How to Choose a Career Path at Any Age

In this article, we discuss how to choose a career path that’s perfect for you.

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How to choose a career that fits you is a question most people ponder upon. Many associate it with a singular decision that will shape their life. That’s why it’s shrouded by worry and indecision.

The truth is quite different. The majority of adults don’t have one career in their life. While your career path tremendously impacts your life – work-life balance, financial stability, and professional development – no decision is irrevocable.

And, with proper research, there’s a great chance you’ll make a fantastic career choice.

Why Is It Important to Choose a Career?

A career is a long-term commitment to an occupation. You can have multiple jobs in diverse companies while following the same career path.

Choosing a career that’s right for you can bring personal satisfaction, skills development, networking opportunities, financial security, and a sense of purpose and direction.

How to Choose Your Career Path at Any Age

There are several misconceptions about finding a career that most people face at some point in their lives.

So before we dive into how to find your career path, it’s important to clarify that:

• Choosing a career is no cakewalk. It requires self-awareness, an understanding of the current job market, and continuous effort to keep your profile desirable.
• No decision is irreversible – you can start in one field and later decide to switch careers. An Indeed report from 2019 demonstrated that dramatic career change is more common than you may think.
• Out of the 662 US-based workers they surveyed, 49% had undertaken a new career at some point in their lives. What is the average age when people decide to change professions? It’s 39. So, how to choose a career is equally relevant to fresh and seasoned workers. There’s no ‘right’ age to make the move.

Now that we have the fear of the career choice out of the way, let’s see how to approach it in five steps.

1. Start With a Self-Assessment

Finding a career starts with understanding what activities energise you, whether you prefer solo or teamwork, how you respond to stress or conflict, and your values, goals, and skills.

One of the most acclaimed ways to self-discovery is journaling – it helps you structure your thoughts, and having them in writing means they’re easy to reference. Use lists with personality questions as journaling prompts to dig deeper and improve your self-understanding.

2. Take Personality and Career Discovery Tests

Consider career discovery and personality tests as another tool for career exploration. While no test can tell you what’s the best career for you, combining them will give you new insights and perspectives.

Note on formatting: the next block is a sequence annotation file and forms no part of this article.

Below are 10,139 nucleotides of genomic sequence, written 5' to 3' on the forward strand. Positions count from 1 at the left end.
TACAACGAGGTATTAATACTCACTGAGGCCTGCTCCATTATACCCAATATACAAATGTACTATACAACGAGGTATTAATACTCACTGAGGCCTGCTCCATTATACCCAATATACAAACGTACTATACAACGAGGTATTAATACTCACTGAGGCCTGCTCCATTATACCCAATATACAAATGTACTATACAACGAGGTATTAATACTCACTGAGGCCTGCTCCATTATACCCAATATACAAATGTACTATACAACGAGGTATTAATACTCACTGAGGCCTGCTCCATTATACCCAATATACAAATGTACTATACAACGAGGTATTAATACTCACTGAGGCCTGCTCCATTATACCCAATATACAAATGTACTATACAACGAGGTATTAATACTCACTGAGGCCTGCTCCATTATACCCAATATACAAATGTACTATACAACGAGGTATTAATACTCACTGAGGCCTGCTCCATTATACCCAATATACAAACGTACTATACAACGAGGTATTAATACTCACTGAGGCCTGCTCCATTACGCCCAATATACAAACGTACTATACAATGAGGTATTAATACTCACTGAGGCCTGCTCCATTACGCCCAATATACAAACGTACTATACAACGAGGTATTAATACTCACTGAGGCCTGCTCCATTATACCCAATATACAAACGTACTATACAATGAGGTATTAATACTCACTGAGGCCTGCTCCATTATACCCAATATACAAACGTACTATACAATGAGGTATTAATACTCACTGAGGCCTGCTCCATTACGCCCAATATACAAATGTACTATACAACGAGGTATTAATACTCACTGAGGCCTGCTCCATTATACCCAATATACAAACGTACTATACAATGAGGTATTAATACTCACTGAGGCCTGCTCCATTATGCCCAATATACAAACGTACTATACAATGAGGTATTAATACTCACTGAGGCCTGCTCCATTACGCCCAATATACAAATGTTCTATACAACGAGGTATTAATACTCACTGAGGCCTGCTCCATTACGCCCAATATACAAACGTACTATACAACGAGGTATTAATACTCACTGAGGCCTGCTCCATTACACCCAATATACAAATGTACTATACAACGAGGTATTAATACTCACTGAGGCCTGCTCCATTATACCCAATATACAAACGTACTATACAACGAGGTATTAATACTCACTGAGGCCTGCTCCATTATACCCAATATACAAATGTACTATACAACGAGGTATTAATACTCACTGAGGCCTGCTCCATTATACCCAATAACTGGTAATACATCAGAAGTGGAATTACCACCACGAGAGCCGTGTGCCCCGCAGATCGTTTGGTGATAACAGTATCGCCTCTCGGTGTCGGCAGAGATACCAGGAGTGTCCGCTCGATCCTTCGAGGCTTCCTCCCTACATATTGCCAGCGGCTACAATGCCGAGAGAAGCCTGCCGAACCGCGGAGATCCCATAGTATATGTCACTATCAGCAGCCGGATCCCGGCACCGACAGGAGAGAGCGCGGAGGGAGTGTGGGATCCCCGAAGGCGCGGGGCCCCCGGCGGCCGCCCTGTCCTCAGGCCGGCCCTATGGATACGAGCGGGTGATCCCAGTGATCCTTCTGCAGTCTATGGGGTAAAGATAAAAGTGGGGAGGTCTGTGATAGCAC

Many tests can be completed online on your own and for free. Others need to be performed with a counsellor or come at a fee.

Research different options to find what is most convenient and fits your budget. Some popular tests include the Myers-Briggs Test, Kolbe Test, Holland Code Quiz, Strong Interest Inventory, and the Values Assessment.

3. Research Industries and Career Options

It’s time to define your job-specific expectations and research industries and positions matching your priorities. If you can’t have it all, what are your must-haves?

• Salary and benefits.
During your research, evaluate the pay and benefits for employees with different experience levels. You’ll get an idea about the salary progression you can expect in a specific field and diverse roles.
• Work-from-home policy. Do you aspire to join over three million professionals, chiefly freelancers and entrepreneurs, developing their businesses from coworking spaces? Or do you prefer having the routine of going to an office and working with people face-to-face? Deciding on this is crucial because some fields, like marketing and IT, are much more likely to offer remote-first opportunities than healthcare or construction jobs.
• Career growth. Growth may look different across industries. It might be related to managing budgets, clients, or teams. But it might also be about becoming the go-to person in an area. Which type of growth resonates with you?
• Perfect work day. What do you want a day at work to look like? We often judge careers based on job titles and forget about the daily routine at work. A few ways to gain insight on a day on the job are researching job descriptions and going to career fairs or open days at companies.

4. Make a Shortlist and Narrow Down Your Options

List down the industries and jobs that seem like a fit.

Next, start narrowing down your options. Some activities include:

• Researching the entry requirements into a field. Does it require, for example, years of education, training and licences? You may not be ready to make the time or financial commitment to enter an industry.